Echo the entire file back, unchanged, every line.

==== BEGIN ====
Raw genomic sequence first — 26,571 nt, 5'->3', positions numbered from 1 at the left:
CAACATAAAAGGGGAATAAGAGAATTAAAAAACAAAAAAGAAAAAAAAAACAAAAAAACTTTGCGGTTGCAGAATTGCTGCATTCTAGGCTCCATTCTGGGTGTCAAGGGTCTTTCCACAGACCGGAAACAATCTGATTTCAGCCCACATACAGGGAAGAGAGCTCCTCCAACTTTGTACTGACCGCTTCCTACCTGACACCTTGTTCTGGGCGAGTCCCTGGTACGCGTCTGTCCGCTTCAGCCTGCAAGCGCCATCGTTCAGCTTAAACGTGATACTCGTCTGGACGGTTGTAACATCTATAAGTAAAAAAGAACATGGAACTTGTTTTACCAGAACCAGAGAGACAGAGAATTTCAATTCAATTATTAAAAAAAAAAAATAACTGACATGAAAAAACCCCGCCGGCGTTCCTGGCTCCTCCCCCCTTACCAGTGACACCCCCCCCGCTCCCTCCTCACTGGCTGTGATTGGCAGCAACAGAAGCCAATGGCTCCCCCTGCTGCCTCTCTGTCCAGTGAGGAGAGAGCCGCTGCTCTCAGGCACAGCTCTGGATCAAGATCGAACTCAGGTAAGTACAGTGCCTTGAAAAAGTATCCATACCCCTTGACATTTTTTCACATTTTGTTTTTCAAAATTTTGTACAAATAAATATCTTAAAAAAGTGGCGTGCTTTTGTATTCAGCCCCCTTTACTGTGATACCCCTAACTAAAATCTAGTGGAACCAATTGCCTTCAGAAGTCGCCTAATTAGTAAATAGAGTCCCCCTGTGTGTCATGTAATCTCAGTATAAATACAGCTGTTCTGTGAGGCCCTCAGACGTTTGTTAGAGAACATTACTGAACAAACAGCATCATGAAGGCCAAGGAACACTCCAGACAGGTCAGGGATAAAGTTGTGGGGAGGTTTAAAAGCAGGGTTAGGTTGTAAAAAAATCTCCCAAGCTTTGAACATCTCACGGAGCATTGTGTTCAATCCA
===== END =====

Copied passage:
Raw genomic sequence first — 26,571 nt, 5'->3', positions numbered from 1 at the left:
CAACATAAAAGGGGAATAAGAGAATTAAAAAACAAAAAAGAAAAAAAAAACAAAAAAACTTTGCGGTTGCAGAATTGCTGCATTCTAGGCTCCATTCTGGGTGTCAAGGGTCTTTCCACAGACCGGAAACAATCTGATTTCAGCCCACATACAGGGAAGAGAGCTCCTCCAACTTTGTACTGACCGCTTCCTACCTGACACCTTGTTCTGGGCGAGTCCCTGGTACGCGTCTGTCCGCTTCAGCCTGCAAGCGCCATCGTTCAGCTTAAACGTGATACTCGTCTGGACGGTTGTAACATCTATAAGTAAAAAAGAACATGGAACTTGTTTTACCAGAACCAGAGAGACAGAGAATTTCAATTCAATTATTAAAAAAAAAAAATAACTGACATGAAAAAACCCCGCCGGCGTTCCTGGCTCCTCCCCCCTTACCAGTGACACCCCCCCCGCTCCCTCCTCACTGGCTGTGATTGGCAGCAACAGAAGCCAATGGCTCCCCCTGCTGCCTCTCTGTCCAGTGAGGAGAGAGCCGCTGCTCTCAGGCACAGCTCTGGATCAAGATCGAACTCAGGTAAGTACAGTGCCTTGAAAAAGTATCCATACCCCTTGACATTTTTTCACATTTTGTTTTTCAAAATTTTGTACAAATAAATATCTTAAAAAAGTGGCGTGCTTTTGTATTCAGCCCCCTTTACTGTGATACCCCTAACTAAAATCTAGTGGAACCAATTGCCTTCAGAAGTCGCCTAATTAGTAAATAGAGTCCCCCTGTGTGTCATGTAATCTCAGTATAAATACAGCTGTTCTGTGAGGCCCTCAGACGTTTGTTAGAGAACATTACTGAACAAACAGCATCATGAAGGCCAAGGAACACTCCAGACAGGTCAGGGATAAAGTTGTGGGGAGGTTTAAAAGCAGGGTTAGGTTGTAAAAAAATCTCCCAAGCTTTGAACATCTCACGGAGCATTGTGTTCAATCCA